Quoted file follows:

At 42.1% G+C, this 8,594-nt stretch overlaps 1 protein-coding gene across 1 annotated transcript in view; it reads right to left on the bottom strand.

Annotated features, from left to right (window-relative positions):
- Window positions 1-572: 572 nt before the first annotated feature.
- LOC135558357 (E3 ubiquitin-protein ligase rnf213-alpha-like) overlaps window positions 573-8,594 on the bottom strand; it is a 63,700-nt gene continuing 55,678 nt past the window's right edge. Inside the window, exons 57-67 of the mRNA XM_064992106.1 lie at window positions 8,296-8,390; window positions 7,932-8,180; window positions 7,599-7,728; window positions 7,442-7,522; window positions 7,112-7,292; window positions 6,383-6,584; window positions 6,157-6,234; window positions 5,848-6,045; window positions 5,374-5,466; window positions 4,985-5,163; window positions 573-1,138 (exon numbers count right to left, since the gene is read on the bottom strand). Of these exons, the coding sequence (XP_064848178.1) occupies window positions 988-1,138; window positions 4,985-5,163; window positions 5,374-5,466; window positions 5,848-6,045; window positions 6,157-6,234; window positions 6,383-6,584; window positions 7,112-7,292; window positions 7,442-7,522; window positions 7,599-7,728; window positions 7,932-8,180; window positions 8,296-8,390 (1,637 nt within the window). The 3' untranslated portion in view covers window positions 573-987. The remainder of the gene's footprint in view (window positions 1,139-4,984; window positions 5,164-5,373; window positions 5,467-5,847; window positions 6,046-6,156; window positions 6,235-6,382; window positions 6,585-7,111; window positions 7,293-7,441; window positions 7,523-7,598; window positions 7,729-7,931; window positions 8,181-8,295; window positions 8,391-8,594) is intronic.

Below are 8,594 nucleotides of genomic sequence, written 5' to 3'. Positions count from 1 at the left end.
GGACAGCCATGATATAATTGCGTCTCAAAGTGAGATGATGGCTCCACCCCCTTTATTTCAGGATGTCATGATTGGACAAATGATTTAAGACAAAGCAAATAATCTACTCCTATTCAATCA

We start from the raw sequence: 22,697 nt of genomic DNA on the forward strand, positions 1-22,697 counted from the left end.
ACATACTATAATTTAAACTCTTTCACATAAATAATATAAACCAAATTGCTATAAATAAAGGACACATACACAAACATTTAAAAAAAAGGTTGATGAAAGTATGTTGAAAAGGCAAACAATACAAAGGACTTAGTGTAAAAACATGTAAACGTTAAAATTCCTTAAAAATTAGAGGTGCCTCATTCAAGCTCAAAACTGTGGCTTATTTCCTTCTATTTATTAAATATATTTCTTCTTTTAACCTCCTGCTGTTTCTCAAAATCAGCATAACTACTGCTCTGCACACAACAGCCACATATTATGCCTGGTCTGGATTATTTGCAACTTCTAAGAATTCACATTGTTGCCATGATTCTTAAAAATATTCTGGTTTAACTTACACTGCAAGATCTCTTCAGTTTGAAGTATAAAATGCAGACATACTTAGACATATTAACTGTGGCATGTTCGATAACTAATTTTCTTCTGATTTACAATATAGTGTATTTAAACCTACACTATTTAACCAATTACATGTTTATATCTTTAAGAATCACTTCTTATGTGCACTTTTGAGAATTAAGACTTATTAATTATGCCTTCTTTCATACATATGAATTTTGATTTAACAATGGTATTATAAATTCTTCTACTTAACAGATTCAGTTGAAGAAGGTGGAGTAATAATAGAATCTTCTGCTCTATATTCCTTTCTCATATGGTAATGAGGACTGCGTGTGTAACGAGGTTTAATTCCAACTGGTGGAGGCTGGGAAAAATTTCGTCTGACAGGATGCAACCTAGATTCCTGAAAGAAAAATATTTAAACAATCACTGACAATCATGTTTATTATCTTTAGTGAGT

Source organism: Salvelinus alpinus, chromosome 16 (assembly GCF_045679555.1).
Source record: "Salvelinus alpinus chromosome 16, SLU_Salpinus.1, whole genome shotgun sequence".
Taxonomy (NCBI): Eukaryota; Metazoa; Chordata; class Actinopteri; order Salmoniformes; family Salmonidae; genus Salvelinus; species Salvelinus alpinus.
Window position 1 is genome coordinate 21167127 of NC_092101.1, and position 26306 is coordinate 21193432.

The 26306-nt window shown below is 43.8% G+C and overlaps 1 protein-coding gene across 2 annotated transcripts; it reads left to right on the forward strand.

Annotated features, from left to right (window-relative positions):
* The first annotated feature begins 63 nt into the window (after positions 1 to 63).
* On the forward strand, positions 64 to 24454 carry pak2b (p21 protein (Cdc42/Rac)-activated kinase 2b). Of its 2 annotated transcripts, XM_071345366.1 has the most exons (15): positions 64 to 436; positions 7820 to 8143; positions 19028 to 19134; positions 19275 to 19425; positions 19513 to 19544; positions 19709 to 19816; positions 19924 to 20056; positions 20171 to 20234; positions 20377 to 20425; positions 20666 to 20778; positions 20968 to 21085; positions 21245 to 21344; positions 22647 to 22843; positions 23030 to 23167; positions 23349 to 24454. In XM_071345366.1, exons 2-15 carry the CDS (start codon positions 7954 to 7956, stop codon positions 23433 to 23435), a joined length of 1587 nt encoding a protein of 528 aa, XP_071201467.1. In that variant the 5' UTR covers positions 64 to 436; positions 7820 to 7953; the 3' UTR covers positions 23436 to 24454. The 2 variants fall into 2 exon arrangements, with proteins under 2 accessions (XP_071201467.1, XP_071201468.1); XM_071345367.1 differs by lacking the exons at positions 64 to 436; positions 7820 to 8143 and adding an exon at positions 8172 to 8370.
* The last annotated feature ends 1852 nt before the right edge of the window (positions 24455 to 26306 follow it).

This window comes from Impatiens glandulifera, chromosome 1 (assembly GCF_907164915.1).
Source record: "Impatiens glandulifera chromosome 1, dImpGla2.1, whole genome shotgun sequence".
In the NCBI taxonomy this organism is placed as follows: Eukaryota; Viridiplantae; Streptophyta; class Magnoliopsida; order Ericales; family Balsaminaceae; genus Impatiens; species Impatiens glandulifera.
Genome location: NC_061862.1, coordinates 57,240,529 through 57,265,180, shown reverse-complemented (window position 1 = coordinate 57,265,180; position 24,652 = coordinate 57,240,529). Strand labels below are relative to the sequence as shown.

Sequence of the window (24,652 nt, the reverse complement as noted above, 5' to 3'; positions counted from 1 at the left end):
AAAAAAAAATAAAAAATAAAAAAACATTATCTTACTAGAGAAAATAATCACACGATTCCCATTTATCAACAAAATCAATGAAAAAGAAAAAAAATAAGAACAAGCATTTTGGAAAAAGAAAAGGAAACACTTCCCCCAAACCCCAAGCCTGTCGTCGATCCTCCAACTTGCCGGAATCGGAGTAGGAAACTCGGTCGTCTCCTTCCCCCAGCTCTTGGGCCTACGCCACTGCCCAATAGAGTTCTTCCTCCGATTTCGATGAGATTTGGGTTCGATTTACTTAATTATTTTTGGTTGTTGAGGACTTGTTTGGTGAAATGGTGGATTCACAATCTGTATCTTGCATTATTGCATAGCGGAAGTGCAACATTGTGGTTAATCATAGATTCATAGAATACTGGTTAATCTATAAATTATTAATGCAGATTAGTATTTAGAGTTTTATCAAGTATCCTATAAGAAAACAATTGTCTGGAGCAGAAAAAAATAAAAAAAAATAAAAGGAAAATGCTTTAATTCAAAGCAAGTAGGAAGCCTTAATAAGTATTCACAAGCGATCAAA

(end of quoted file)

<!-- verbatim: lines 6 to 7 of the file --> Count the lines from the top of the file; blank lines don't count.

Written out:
GGACAGCCATGATATAATTGCGTCTCAAAGTGAGATGATGGCTCCACCCCCTTTATTTCAGGATGTCATGATTGGACAAATGATTTAAGACAAAGCAAATAATCTACTCCTATTCAATCA

We start from the raw sequence: 22,697 nt of genomic DNA on the forward strand, positions 1-22,697 counted from the left end.